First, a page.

They are looking for suggestions from readers. I'm a reader, that's my suggestion.
If they had one, chances are that person could have told them that they should reconsider this editorial, as it may be offensive to law abiding citizens ("innocent bystanders") who live in the inner city areas that have been consistently plagued with crime.
The editorial seems to be implying that an innocent by stander in the inner city randomly "caught up" in crime is more than likely "involved," and their experience is a lower level of scary.
However, an innocent by stander in the suburbs that is "randomly" affected by crime is more than likely truly an innocent bystander, and their experience is a high level of scary."The vast majority of the violent crime we see locally is gang on gang. There's a perverse cause and effect to it; sometimes innocents get caught up in that, but usually not."
"But when you're exactly where most people are supposed to be at that time of night - with your family, asleep in bed - and someone unknown to you breaks in, ties you and a spouse up (or most disturbingly, even young children), points a gun to your head and ransacks the house, that's a whole other level of scary."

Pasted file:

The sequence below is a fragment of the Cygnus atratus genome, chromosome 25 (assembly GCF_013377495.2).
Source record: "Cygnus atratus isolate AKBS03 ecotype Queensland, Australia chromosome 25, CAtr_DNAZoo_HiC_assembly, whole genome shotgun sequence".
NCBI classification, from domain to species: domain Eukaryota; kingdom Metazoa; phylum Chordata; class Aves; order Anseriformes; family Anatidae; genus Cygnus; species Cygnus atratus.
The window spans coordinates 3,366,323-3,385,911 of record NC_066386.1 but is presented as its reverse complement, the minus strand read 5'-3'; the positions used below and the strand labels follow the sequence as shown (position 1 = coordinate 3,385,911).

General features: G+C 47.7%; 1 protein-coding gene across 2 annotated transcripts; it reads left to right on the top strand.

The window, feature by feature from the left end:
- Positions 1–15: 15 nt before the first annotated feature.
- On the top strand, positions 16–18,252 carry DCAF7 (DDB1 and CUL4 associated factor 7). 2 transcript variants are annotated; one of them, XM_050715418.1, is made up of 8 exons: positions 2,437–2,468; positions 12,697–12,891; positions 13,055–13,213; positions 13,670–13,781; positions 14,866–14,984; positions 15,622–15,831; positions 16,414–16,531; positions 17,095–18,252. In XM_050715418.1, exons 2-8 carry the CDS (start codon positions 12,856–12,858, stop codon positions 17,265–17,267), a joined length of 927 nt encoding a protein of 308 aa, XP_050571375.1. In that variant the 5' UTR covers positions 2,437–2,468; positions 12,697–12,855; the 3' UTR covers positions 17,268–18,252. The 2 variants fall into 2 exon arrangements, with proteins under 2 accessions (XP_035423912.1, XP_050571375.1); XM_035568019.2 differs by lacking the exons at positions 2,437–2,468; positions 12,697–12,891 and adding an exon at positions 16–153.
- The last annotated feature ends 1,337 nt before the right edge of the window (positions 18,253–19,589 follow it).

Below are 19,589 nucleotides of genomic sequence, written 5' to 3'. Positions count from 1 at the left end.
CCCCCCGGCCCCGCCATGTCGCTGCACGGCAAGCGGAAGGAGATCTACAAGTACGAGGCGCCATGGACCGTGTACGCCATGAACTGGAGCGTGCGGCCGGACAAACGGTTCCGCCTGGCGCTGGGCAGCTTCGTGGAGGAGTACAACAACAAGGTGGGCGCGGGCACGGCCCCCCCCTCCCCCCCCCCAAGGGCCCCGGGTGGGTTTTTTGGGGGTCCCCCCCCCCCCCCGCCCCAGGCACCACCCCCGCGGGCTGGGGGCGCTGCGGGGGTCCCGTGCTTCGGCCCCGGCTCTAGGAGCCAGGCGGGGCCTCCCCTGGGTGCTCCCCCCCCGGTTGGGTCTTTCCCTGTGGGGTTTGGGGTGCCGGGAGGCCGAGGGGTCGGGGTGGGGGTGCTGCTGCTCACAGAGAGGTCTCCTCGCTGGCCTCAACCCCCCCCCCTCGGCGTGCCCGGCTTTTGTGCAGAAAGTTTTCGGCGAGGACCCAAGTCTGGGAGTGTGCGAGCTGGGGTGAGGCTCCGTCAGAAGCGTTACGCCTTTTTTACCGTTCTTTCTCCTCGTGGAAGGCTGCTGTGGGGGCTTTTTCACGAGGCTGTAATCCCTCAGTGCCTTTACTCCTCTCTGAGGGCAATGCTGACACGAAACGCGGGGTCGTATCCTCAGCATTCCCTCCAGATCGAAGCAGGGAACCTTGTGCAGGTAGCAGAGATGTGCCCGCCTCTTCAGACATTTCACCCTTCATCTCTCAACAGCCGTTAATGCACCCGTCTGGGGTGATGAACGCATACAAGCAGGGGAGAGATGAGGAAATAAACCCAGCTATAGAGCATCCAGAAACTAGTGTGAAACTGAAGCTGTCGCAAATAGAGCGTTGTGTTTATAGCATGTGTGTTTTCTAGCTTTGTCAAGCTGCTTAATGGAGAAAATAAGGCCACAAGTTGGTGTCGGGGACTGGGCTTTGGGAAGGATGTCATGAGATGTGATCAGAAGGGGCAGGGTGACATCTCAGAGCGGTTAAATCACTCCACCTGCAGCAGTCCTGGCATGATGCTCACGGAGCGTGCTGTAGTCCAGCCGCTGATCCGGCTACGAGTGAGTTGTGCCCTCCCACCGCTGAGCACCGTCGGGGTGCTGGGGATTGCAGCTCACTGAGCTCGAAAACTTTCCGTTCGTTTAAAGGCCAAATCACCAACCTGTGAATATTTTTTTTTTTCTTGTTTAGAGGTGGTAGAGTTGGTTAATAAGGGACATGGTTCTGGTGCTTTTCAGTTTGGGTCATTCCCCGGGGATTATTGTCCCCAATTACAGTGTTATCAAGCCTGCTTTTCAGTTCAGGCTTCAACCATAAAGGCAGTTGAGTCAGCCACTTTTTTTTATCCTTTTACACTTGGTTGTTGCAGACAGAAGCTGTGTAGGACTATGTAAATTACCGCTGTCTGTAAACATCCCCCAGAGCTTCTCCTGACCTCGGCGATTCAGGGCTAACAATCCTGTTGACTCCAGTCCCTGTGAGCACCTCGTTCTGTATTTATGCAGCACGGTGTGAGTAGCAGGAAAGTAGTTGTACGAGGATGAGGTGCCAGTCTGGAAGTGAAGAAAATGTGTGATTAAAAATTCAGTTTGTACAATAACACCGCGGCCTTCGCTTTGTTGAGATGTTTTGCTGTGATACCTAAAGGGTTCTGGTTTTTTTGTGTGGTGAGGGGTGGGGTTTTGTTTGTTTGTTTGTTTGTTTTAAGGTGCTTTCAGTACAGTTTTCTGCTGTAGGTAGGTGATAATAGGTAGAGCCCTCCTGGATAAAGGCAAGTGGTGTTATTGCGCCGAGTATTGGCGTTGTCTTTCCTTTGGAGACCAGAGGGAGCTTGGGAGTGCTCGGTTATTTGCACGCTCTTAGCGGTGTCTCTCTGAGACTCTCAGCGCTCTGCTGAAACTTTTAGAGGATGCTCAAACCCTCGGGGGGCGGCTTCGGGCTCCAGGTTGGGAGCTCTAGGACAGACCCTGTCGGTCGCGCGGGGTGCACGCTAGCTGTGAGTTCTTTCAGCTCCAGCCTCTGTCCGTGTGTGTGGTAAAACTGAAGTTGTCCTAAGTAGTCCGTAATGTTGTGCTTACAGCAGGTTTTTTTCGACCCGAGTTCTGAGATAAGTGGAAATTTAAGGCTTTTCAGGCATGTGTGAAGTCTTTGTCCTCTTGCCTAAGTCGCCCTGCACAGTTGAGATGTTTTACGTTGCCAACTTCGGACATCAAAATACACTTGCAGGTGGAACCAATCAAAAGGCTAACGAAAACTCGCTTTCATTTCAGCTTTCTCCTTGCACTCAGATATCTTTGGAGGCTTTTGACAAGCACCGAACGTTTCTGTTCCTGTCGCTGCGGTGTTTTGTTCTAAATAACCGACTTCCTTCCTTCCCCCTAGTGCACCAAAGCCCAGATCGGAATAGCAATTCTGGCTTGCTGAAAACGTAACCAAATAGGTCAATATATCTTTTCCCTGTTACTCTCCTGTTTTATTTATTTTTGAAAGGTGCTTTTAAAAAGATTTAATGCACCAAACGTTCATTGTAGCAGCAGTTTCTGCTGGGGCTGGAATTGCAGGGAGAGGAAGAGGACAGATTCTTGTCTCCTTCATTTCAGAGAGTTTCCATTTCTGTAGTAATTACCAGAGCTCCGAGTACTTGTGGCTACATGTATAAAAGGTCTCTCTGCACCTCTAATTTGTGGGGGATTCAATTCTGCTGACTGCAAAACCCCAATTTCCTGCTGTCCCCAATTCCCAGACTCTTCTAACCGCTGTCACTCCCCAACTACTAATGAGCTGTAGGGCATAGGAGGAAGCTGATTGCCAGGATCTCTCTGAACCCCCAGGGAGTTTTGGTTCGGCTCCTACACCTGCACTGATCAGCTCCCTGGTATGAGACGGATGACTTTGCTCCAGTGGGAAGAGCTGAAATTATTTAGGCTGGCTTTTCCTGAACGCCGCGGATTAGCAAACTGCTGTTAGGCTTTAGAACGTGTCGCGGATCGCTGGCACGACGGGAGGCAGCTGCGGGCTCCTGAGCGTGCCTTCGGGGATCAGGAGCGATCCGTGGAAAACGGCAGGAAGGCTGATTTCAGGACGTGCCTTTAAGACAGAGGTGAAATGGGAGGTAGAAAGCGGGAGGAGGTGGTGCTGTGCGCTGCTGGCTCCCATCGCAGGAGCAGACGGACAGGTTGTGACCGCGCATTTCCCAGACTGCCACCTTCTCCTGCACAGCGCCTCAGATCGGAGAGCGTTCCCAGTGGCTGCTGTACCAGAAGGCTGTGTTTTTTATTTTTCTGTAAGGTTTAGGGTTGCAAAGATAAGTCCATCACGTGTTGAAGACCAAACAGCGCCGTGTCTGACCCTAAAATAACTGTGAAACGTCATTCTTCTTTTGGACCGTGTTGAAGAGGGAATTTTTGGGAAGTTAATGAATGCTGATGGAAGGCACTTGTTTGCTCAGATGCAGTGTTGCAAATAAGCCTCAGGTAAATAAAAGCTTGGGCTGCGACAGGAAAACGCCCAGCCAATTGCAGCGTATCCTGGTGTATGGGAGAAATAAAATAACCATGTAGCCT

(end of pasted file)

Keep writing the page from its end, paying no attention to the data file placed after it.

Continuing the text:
There are many innocent bystanders who reside in the inner city who are afraid of getting "caught up" in violent crime. It can and has happened in broad day light, when folks are "exactly where most people are supposed to be." It has happened when some were walking to their car from work, or walking to their car to go to work, or while working in the yard, or while shopping at the local grocery store.
The Ombudsman could have advised the editors at the pjstar that this editorial is unnecessarily insensitive, as it would appear that they are seeking to diminish ALL of the years the innocent bystanders in inner city neighborhoods have been "caught up in that."
And by the way, you don't have to source a Chicago Tribune editorial about crime to get a quote like this:
"Those who leave are those cities most hate to lose, "the educated and employable, who move because they can."
Folks in the East Bluff and surrounding neighborhoods have been saying that for years... just look around at all of the abandoned and foreclosed homes. Those homes belonged to folks who are/were "educated and employable, who move because they can."
Here's a local quote about crime from the EmergePeoria blog:
"Street by street folks who were trying to hold it down, are now gone. Those who haven't left yet, evaluate their decision to stay on a day by day basis."